Raffles (1930): Ernest William Hornung Novel on Screen, Starring Ronald Colman

Goldwyn Production (UA Release)

Ernest William Hornung’s popular novel, “Raffles, the Amateur Cracksman,” has been made into a play and then a movie at least four times.

The Goldwyn production of 1930, the first in sound, followed the silent versions of 1914 starring John Barrymore, the 1917 remake with House Peters.

This film preceded the 1939 Goldwyn remake starring David Niven and Olivia De Havilland (in the Kay Francis role).

A Spanish-language film was made in 1960, featuring Rafael Bertrand in the lead.

In Sidney Howard’s shapely narrative of the novel, the elegant British actor Ronald Colman plays A.J. Raffles, an unflappable British gentleman cricket player, who lives a double life–by night he is a thief. He is known in the media as the Amateur Cracksman, which upsets the Scotland Yard.

Things change, when Raffles falls in love with society girl Gwen Manders (Kay Francis), which causes him to rethink his life style.  He says he plans to give up his criminal pursuits after helping a needy soul, the indebted Bunny (Bramwell Fletcher), by stealing the invaluable necklace of Lady Melrose (Alison Skipworth) at a weekend party.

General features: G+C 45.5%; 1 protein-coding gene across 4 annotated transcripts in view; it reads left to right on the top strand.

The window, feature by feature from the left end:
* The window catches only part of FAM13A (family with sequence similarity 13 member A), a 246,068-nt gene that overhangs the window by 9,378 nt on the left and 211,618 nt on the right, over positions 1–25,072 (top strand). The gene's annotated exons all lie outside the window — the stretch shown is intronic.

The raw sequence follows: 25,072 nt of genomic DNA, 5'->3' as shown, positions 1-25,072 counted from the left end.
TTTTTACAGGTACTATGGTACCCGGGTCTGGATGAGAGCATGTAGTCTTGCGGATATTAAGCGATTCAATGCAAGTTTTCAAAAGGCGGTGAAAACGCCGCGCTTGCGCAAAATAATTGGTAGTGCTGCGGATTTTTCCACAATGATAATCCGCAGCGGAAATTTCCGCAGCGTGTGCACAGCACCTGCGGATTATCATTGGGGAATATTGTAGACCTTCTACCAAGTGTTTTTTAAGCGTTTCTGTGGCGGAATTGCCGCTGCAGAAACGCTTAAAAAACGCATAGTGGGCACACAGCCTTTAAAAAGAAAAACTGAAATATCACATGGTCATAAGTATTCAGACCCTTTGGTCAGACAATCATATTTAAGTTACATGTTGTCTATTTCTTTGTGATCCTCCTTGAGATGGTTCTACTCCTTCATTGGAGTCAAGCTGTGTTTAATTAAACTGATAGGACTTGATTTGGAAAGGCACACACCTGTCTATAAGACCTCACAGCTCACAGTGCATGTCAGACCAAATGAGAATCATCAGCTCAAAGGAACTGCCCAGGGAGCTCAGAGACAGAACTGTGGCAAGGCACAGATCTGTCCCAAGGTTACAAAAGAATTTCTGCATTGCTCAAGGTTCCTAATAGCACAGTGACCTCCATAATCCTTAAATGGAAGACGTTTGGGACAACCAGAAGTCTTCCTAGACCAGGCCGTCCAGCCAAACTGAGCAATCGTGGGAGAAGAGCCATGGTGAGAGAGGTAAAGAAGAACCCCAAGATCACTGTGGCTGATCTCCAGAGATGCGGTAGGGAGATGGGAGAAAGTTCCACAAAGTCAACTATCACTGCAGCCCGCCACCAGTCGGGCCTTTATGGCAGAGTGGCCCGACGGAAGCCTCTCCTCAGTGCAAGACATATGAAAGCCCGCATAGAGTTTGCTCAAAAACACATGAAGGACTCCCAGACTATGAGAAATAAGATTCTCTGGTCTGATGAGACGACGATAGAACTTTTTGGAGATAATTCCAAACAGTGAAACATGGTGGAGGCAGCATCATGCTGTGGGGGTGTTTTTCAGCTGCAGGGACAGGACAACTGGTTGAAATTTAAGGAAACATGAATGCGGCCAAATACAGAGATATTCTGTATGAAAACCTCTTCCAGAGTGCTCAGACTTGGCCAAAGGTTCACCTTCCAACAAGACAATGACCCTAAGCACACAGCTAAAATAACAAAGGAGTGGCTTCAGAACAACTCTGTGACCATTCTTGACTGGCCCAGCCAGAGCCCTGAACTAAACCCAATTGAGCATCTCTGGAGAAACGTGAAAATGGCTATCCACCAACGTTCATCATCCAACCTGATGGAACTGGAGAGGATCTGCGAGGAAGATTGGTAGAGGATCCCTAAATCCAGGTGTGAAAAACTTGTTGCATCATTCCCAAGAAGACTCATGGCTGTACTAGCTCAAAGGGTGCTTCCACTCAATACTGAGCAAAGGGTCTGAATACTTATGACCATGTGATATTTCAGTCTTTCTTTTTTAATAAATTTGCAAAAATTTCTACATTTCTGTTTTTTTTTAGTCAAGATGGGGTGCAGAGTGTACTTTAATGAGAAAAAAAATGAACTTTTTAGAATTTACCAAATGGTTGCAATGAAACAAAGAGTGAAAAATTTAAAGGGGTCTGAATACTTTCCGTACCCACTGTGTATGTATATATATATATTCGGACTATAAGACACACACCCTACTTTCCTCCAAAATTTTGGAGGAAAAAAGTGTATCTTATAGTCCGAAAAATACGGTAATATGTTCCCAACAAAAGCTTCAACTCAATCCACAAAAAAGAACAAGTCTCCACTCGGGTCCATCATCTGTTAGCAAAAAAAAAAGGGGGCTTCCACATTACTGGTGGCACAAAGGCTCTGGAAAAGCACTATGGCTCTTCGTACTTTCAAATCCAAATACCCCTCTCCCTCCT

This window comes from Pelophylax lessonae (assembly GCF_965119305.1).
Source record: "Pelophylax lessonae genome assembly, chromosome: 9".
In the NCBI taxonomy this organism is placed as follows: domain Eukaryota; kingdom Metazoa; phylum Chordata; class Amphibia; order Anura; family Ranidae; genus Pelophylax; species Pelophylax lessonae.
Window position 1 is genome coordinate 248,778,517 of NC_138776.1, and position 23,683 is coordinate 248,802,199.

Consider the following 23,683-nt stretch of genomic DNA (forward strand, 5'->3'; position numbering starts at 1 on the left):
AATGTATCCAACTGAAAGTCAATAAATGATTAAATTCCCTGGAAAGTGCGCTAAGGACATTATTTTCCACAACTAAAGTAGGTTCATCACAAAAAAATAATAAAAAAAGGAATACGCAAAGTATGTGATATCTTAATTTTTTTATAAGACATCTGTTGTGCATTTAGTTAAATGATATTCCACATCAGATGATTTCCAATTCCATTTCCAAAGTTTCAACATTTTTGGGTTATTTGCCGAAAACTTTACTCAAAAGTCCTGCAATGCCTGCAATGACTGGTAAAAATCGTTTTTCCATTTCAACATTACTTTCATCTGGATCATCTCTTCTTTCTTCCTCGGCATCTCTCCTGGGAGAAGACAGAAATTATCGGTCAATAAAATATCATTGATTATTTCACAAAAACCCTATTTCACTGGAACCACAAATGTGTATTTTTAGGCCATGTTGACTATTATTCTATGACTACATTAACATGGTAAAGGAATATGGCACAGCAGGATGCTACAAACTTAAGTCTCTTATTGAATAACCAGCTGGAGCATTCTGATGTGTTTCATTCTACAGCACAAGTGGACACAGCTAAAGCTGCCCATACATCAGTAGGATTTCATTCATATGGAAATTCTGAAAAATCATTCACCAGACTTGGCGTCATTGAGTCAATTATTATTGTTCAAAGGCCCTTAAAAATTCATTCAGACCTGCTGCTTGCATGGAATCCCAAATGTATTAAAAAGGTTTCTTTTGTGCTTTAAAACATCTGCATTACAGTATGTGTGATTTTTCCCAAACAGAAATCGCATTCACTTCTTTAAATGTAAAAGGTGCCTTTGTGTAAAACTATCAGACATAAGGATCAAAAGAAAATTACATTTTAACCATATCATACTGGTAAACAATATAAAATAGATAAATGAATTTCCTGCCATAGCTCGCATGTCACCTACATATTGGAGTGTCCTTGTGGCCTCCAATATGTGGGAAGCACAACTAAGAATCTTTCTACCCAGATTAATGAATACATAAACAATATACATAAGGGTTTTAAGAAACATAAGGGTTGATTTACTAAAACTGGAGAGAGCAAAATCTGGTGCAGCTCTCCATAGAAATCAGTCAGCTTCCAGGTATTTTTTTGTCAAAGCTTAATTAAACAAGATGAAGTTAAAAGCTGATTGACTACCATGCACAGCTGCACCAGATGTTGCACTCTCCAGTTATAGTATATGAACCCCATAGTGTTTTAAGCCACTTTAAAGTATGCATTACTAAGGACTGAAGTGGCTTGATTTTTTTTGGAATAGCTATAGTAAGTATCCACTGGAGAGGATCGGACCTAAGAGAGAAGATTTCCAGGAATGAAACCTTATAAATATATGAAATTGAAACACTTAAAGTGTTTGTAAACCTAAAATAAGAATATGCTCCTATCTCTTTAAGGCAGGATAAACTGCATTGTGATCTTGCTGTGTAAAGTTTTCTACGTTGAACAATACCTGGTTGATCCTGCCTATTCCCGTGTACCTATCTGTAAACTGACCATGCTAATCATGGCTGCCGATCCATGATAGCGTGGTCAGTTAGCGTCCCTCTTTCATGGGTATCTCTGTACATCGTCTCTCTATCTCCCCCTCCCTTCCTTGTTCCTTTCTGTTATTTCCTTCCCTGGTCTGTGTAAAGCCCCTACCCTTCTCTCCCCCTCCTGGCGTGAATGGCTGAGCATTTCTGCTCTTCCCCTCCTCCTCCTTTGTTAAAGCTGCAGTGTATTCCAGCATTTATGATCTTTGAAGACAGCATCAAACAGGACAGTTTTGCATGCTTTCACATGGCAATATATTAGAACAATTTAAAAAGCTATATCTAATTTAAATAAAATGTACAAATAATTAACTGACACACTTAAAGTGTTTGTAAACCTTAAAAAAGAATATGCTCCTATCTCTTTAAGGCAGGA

Unfortunately, the party is also attended by Inspector McKenzie (David Torrence), who begins to suspect that Raffles and the Cracksman are the same man.

Complicating matters is a rival crook named Crawshaw (John Rogers), who is also after the same necklace, which makes him a natural scapegoat.

George Fitzmaurice is credited as the solo director of Raffles, he was actually the replacement for Harry d’Abbadie d’Arrast, who was fired during production.

Oscar Nominations: 1

Sound Recording: Oscar Lagerstrom

Oscar Awards: None

Oscar Context:

This was the first year that the Academy bestowed an award for sound achievement.

The winner of the Sound Recording Oscar was Douglas Shearer (brother of movie star Norma Shearer) for ”The Nig House.”

Running time: 70 Minutes